The Three Worst Types of Unsolicited Dick Pic

Don't get me wrong: every single uninvited photo is a tragedy for everyone involved.
Photo: Emily Bowler

It takes a certain type of man to send an unsolicited dick pic. Unfortunately, that type appears to be: somewhere between 50 to 70 percent of all men on Earth.

Women famously do not enjoy receiving these grubby little photographs, yet men continue to send them. Which is sort of baffling. If a woman wants to see genitals, it’s not like she doesn’t have options – the entire internet, for example, or the chiselled micro-penis of an ancient Greek statue – but men seem to have forgotten this. Either that, or they believe we genuinely enjoy feasting our eyes on their loins. Spoiler alert: we do not.


Sadly, sexual harassment is nothing new – women have dealt with unwanted attention for literally centuries – but the invention of the smart phone gave men a handy new way to be massive creeps. So much so that, last week, a UK government review recommended that cyber-flashing should become a criminal offence.

I should make it clear here that neither I nor that recommendation are talking about photos shared upon request, which can actually be both fun and sexy. I’m talking about the images many women reading this will be familiar with: when your phone pings and you’re confronted with a picture of a bare, typically erect penis (usually accompanied by a hand or a cursory prop to communicate scale) – or, if you’re really unlucky, a video – that you have not explicitly asked for.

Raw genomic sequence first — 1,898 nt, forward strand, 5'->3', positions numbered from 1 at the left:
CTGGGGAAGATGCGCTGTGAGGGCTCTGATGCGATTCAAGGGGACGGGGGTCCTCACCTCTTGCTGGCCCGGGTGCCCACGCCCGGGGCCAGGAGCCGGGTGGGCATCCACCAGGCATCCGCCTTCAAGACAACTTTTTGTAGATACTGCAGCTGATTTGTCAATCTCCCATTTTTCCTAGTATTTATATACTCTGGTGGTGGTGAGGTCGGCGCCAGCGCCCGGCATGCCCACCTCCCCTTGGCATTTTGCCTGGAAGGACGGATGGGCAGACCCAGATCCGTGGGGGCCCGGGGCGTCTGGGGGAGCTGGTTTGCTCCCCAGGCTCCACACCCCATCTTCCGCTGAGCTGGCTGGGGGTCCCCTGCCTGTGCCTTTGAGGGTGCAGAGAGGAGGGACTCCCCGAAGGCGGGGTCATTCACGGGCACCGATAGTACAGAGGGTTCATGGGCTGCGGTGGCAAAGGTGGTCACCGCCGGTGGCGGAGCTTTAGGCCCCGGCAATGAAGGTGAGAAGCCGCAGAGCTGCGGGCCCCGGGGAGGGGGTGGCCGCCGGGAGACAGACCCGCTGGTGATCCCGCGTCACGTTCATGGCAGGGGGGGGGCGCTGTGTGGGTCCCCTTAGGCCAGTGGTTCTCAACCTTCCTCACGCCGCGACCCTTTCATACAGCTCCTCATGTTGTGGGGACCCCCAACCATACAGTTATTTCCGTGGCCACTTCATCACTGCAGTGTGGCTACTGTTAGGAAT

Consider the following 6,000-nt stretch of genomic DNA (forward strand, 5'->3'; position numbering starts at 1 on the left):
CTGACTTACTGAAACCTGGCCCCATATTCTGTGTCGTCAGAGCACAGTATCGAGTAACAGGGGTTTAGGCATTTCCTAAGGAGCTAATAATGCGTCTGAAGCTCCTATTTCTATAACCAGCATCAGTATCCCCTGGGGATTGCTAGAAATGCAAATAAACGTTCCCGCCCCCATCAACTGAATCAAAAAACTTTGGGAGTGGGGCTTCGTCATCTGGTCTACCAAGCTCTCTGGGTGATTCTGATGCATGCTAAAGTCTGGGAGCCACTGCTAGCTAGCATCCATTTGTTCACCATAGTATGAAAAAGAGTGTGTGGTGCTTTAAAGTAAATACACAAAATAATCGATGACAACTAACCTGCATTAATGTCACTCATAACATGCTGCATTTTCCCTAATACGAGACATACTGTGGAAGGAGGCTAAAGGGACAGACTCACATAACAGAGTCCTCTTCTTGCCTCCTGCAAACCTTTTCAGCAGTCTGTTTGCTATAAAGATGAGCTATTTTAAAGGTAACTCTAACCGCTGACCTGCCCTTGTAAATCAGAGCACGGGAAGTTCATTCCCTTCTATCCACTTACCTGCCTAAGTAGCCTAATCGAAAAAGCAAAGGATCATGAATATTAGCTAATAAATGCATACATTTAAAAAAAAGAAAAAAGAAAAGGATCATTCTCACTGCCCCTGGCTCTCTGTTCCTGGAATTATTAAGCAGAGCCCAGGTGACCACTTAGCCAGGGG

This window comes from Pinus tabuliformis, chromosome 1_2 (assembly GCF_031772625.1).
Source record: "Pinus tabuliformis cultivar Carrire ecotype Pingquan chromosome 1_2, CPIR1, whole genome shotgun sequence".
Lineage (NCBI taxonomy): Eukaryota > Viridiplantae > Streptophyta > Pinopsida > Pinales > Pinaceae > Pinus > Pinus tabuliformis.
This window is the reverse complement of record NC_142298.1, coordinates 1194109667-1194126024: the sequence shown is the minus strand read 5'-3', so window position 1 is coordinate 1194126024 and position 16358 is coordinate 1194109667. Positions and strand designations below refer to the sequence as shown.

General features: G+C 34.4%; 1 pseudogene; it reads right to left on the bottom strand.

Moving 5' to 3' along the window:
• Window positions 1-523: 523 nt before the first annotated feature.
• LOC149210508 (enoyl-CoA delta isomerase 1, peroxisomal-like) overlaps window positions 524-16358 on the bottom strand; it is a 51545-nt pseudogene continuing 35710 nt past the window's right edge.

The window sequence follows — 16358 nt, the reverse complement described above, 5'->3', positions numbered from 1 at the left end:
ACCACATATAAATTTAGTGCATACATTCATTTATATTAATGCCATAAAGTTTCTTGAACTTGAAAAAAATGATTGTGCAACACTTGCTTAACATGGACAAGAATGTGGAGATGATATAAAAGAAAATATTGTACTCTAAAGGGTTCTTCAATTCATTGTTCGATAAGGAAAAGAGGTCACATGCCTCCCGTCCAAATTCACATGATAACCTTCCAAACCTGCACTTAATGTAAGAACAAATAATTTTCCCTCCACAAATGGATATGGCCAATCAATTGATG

In my experience, these kinds of messages fall into three camps.


This is usually sent by your run-of-the-mill fuckboy. He’s likely someone you’ve hooked up with in the past, so of course that gives him the right to light up your phone months later with a grim phallic self portrait.

By way of example, my most memorable Tier 1 photo came from someone I’d slept with months before the unsolicited dick pic (UDP) arrived. I’d known him when I was younger but hadn’t seen him for a while, and our encounter was fun enough. However, the next day I got message at work informing me that, actually, he had a girlfriend who he’d never cheated on before – which I find hard to believe – and could I keep our tryst to myself?